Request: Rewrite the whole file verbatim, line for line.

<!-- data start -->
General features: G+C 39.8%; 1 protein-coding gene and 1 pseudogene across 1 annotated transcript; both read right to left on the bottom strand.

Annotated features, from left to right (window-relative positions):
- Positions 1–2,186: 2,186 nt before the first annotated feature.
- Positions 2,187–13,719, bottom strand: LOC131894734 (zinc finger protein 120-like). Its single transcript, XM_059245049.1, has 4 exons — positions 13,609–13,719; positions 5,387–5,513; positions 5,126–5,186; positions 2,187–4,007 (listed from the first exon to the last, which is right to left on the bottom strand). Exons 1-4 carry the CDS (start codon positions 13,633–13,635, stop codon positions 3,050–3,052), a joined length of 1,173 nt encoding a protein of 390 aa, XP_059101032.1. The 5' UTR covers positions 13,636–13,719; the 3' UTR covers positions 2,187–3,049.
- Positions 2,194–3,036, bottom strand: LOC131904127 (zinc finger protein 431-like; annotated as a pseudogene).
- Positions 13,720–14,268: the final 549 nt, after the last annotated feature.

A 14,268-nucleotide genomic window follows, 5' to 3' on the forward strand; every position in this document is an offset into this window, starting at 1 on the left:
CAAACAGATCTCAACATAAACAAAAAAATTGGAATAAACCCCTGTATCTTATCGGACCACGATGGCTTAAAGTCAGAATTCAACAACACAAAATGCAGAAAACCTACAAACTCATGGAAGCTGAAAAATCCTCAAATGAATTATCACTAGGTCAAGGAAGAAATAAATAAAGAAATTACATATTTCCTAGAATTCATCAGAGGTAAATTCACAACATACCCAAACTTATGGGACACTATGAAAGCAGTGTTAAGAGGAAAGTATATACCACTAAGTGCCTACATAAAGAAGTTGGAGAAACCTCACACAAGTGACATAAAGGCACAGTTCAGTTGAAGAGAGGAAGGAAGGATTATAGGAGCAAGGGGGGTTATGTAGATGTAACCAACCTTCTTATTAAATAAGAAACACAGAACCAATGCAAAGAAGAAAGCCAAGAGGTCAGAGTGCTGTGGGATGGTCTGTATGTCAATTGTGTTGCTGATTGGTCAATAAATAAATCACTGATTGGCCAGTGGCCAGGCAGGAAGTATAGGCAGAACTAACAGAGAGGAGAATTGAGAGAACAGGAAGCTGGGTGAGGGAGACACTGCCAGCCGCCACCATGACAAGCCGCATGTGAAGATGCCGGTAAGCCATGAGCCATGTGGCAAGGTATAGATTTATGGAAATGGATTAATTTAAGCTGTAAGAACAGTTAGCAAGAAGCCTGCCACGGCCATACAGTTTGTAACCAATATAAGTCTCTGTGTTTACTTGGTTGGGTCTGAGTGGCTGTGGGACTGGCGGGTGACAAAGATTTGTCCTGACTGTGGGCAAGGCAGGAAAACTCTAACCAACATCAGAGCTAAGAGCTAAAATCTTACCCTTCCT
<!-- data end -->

General features: G+C 39.8%; 1 protein-coding gene and 1 pseudogene across 1 annotated transcript; both read right to left on the bottom strand.

Annotated features, from left to right (window-relative positions):
- Positions 1–2,186: 2,186 nt before the first annotated feature.
- Positions 2,187–13,719, bottom strand: LOC131894734 (zinc finger protein 120-like). Its single transcript, XM_059245049.1, has 4 exons — positions 13,609–13,719; positions 5,387–5,513; positions 5,126–5,186; positions 2,187–4,007 (listed from the first exon to the last, which is right to left on the bottom strand). Exons 1-4 carry the CDS (start codon positions 13,633–13,635, stop codon positions 3,050–3,052), a joined length of 1,173 nt encoding a protein of 390 aa, XP_059101032.1. The 5' UTR covers positions 13,636–13,719; the 3' UTR covers positions 2,187–3,049.
- Positions 2,194–3,036, bottom strand: LOC131904127 (zinc finger protein 431-like; annotated as a pseudogene).
- Positions 13,720–14,268: the final 549 nt, after the last annotated feature.

A 14,268-nucleotide genomic window follows, 5' to 3' on the forward strand; every position in this document is an offset into this window, starting at 1 on the left:
CAAACAGATCTCAACATAAACAAAAAAATTGGAATAAACCCCTGTATCTTATCGGACCACGATGGCTTAAAGTCAGAATTCAACAACACAAAATGCAGAAAACCTACAAACTCATGGAAGCTGAAAAATCCTCAAATGAATTATCACTAGGTCAAGGAAGAAATAAATAAAGAAATTACATATTTCCTAGAATTCATCAGAGGTAAATTCACAACATACCCAAACTTATGGGACACTATGAAAGCAGTGTTAAGAGGAAAGTATATACCACTAAGTGCCTACATAAAGAAGTTGGAGAAACCTCACACAAGTGACATAAAGGCACAGTTCAGTTGAAGAGAGGAAGGAAGGATTATAGGAGCAAGGGGGGTTATGTAGATGTAACCAACCTTCTTATTAAATAAGAAACACAGAACCAATGCAAAGAAGAAAGCCAAGAGGTCAGAGTGCTGTGGGATGGTCTGTATGTCAATTGTGTTGCTGATTGGTCAATAAATAAATCACTGATTGGCCAGTGGCCAGGCAGGAAGTATAGGCAGAACTAACAGAGAGGAGAATTGAGAGAACAGGAAGCTGGGTGAGGGAGACACTGCCAGCCGCCACCATGACAAGCCGCATGTGAAGATGCCGGTAAGCCATGAGCCATGTGGCAAGGTATAGATTTATGGAAATGGATTAATTTAAGCTGTAAGAACAGTTAGCAAGAAGCCTGCCACGGCCATACAGTTTGTAACCAATATAAGTCTCTGTGTTTACTTGGTTGGGTCTGAGTGGCTGTGGGACTGGCGGGTGACAAAGATTTGTCCTGACTGTGGGCAAGGCAGGAAAACTCTAACCAACATCAGAGCTAAGAGCTAAAATCTTACCCTTCCT